Saturday, July 17, 2010

Sam "Lightnin'" Hopkins - A True Texas Blues Legend

By Matthew Jorn

Sam "Lightnin'" Hopkins was born in Centreville, Texas on March 15th, 1912. Houston's poet-in-residence for 35 years, he was one of the most widely known and listened to blues artists to come out of Houston, Texas during the 20th century.

Lightnin' spent much of his younger life immersed in a world of blues and blues singers. When he was 8 years old he met Blind Lemon Jefferson at a church picnic in Buffalo, Texas. From that day on he played the blues, learning first from his distant cousin Alger "Texas" Alexander. Lightnin' later began playing alongside Blind Lemon Jefferson, who would supposedly play with young Lightnin' and no one else.

After a stint in the Houston County Prison Farm, he attempted to break into the blues scene with his cousin Alger in the late 1930s but was unsuccessful. Lightnin' worked as a farmhand until he made a second attempt at a music career in 1946. He was discovered by Aladdin Records' Lola Anne Cullum while playing on Dowling St. in Houston's Third Ward. She took him to Los Angeles, and was accompanied in the studio by pianist Wilson Smith. It was in this duo where he earned his moniker; He was "Lightnin'" and Smith was "Thunder."

Lightnin' quickly became homesick, and in 1947 moved to Houston and joined the Gold Star Records label. He rarely performed outside of Texas during this time, sticking mostly to clubs including Dowling St. During this time he recorded a great number of tracks for various labels. He became known for his style which grew from his early days of impromptu and informal church gatherings where he rarely played with a backup band.  He made up for this deficiency by playing the other parts simultaneously, acting as lead singer, bassist, rhythm guitarist and percussion, often striking or tapping the body of his guitar for the desired musical effect. His sizable library of recordings trickled out of Texas, and his reputation among blues enthusiasts abroad grew significantly from the mid to late 1950s, but wouldn't taste fame until the next decade.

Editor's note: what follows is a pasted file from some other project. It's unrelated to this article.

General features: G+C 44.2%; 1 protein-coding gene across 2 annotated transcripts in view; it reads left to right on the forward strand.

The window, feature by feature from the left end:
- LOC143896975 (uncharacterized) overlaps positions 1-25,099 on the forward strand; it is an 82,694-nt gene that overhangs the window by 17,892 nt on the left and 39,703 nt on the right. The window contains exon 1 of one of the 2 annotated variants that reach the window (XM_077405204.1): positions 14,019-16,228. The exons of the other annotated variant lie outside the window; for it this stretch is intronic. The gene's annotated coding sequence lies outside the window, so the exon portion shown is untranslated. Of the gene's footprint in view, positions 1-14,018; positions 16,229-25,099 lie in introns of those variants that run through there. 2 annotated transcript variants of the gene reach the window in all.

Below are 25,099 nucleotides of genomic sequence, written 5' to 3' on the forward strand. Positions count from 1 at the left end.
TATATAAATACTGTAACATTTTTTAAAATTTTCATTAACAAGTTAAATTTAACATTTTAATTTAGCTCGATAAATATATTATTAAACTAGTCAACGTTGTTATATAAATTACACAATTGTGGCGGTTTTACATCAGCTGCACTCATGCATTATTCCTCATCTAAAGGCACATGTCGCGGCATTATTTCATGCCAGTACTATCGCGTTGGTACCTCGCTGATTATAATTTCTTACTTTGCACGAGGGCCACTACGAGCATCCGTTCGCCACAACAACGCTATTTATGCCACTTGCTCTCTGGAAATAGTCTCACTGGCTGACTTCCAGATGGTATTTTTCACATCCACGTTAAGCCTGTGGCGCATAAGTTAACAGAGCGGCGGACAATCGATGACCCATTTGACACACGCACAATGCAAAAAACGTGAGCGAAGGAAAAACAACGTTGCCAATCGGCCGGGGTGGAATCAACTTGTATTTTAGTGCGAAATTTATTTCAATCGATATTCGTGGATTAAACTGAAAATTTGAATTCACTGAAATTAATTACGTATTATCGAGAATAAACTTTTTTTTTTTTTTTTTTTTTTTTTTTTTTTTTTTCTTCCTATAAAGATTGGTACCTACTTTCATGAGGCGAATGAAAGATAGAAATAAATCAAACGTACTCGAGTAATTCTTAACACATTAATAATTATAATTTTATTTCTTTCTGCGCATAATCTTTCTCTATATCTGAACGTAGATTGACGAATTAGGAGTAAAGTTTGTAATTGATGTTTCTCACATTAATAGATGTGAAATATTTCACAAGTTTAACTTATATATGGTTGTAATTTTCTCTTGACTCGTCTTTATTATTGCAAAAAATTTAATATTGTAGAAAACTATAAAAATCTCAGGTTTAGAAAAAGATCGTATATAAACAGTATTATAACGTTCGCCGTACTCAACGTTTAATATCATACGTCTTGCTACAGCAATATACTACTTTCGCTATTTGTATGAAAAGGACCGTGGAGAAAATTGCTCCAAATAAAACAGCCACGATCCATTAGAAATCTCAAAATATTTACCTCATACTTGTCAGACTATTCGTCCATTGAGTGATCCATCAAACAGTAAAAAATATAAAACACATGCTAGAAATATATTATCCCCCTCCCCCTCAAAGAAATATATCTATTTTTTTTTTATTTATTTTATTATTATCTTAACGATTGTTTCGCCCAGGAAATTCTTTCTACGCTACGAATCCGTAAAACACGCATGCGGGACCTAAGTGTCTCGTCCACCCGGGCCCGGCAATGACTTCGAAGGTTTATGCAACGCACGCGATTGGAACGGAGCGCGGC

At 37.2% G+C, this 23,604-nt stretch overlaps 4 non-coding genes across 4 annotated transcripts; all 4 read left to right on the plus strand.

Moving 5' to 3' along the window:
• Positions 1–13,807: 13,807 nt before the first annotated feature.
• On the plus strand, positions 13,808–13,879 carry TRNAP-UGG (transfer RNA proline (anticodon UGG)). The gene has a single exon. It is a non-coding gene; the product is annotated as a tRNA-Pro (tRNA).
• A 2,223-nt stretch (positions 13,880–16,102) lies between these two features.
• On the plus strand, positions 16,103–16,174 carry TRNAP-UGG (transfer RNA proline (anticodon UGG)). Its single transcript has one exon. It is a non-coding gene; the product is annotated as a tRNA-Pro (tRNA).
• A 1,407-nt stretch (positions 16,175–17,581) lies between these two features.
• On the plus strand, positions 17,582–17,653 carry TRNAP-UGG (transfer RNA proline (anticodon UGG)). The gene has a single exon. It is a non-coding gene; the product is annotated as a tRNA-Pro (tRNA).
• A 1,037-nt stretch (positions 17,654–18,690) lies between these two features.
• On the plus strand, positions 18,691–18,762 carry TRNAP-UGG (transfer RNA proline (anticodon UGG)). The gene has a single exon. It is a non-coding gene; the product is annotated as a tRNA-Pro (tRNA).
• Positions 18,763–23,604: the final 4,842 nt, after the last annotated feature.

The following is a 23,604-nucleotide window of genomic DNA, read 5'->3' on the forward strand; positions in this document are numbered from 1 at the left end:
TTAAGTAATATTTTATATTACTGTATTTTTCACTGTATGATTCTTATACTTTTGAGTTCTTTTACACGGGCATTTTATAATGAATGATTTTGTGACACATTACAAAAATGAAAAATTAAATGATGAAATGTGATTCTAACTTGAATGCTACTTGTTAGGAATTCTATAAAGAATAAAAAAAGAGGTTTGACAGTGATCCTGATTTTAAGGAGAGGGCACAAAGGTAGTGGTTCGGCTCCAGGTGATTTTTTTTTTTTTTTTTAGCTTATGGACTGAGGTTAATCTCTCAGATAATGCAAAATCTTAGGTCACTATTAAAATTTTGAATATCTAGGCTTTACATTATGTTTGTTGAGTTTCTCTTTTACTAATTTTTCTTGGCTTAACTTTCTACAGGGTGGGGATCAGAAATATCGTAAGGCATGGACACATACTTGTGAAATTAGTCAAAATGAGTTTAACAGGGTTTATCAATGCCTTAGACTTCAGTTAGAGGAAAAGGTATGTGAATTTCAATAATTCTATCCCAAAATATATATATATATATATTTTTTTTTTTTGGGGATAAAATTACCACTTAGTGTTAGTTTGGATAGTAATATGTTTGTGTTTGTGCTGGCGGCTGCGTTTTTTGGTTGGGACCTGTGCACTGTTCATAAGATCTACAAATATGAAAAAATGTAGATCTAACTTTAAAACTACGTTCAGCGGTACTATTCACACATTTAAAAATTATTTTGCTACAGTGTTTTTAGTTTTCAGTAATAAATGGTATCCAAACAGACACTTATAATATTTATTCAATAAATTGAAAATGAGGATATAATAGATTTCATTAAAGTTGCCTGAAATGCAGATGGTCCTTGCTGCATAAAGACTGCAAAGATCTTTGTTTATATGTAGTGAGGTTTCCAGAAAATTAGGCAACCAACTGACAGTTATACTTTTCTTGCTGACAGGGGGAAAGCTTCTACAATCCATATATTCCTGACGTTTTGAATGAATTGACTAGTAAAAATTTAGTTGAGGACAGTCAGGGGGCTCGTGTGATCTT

In 1959 Lightnin' began working with Folklorist Mack McCormick as a result of the rhythm and blues popularity boom brought about by the folk revival. Thanks to this upswing, Lightnin' began playing for mixed audiences in much larger venues. He played Carnegie Hall in 1960 performing the spiritual 'Oh, Mary Don't You Weep'.

By the early 1960s Lightnin's reputation had grown tremendously, and he began recording with other artists from various genres. From the 1960s through the 1970s he toured internationally, recorded and released one or two albums per year, and has to date recorded more albums than any other bluesman. Sam "Lightnin'" Hopkins died of esophageal cancer in 1982. A statue of his likeness stands in Crockett, Texas.

This article is part of a series of educational biographies of great Texas music legends written by Matthew Jorn and presented by Russell and Smith Ford in Houston. Texas has always been a hotbed of musical talent, and Russell and Smith Ford Dealer Houston is proud to share this story of true Texas talent.

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